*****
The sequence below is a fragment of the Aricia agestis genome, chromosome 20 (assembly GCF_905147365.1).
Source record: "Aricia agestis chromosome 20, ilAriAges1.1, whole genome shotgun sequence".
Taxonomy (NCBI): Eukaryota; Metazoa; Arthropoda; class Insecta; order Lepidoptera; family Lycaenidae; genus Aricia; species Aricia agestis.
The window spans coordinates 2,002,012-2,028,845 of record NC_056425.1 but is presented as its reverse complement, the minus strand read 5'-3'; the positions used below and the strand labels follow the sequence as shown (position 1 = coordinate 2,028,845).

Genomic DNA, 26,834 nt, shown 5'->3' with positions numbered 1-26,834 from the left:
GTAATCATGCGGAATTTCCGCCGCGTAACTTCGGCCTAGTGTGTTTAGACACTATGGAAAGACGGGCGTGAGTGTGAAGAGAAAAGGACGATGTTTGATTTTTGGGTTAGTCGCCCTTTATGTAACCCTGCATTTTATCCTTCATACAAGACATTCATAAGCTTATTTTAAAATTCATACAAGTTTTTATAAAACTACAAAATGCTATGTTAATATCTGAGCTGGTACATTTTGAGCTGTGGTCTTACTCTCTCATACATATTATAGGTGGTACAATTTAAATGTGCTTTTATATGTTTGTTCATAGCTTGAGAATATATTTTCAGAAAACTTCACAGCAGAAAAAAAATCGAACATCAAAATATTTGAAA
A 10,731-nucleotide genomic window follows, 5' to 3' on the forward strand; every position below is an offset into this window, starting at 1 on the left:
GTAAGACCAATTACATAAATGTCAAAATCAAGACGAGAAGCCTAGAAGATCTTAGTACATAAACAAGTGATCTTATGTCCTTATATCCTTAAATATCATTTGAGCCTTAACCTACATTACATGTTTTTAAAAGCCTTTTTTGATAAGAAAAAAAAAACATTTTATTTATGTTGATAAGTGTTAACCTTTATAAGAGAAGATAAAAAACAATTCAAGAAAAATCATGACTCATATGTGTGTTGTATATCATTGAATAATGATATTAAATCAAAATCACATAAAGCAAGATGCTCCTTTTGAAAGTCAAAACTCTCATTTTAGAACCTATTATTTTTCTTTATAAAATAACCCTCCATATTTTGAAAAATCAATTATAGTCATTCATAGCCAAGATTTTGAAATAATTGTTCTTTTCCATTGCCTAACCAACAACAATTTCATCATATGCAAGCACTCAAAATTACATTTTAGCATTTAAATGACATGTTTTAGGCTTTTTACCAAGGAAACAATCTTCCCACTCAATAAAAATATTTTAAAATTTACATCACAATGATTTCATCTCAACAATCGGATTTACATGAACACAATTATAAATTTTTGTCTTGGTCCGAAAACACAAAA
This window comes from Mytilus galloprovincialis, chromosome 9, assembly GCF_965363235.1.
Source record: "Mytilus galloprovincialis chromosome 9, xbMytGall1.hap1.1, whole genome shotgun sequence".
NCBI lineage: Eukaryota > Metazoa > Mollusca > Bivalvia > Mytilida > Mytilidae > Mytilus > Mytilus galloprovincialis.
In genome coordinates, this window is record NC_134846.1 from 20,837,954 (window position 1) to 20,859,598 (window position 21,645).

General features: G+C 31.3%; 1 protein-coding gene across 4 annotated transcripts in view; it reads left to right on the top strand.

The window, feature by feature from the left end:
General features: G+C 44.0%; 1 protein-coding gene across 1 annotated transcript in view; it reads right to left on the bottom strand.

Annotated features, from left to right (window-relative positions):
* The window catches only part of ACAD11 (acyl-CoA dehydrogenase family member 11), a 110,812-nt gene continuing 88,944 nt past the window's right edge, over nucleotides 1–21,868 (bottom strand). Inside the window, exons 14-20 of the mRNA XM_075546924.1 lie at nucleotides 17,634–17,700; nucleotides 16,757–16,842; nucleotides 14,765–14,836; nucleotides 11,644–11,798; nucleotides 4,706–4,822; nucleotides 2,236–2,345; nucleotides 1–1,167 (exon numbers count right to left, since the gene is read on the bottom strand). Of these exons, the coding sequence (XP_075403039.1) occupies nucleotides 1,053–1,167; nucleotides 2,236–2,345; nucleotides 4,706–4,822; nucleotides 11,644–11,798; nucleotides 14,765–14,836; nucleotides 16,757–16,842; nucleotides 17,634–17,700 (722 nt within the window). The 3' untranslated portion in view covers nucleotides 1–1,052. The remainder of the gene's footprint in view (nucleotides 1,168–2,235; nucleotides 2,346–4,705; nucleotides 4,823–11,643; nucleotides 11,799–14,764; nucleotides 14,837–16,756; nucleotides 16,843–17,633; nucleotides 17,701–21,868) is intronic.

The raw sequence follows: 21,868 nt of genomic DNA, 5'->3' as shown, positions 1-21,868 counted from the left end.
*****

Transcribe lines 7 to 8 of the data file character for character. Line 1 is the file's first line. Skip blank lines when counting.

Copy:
A 10,731-nucleotide genomic window follows, 5' to 3' on the forward strand; every position below is an offset into this window, starting at 1 on the left:
GTAAGACCAATTACATAAATGTCAAAATCAAGACGAGAAGCCTAGAAGATCTTAGTACATAAACAAGTGATCTTATGTCCTTATATCCTTAAATATCATTTGAGCCTTAACCTACATTACATGTTTTTAAAAGCCTTTTTTGATAAGAAAAAAAAAACATTTTATTTATGTTGATAAGTGTTAACCTTTATAAGAGAAGATAAAAAACAATTCAAGAAAAATCATGACTCATATGTGTGTTGTATATCATTGAATAATGATATTAAATCAAAATCACATAAAGCAAGATGCTCCTTTTGAAAGTCAAAACTCTCATTTTAGAACCTATTATTTTTCTTTATAAAATAACCCTCCATATTTTGAAAAATCAATTATAGTCATTCATAGCCAAGATTTTGAAATAATTGTTCTTTTCCATTGCCTAACCAACAACAATTTCATCATATGCAAGCACTCAAAATTACATTTTAGCATTTAAATGACATGTTTTAGGCTTTTTACCAAGGAAACAATCTTCCCACTCAATAAAAATATTTTAAAATTTACATCACAATGATTTCATCTCAACAATCGGATTTACATGAACACAATTATAAATTTTTGTCTTGGTCCGAAAACACAAAA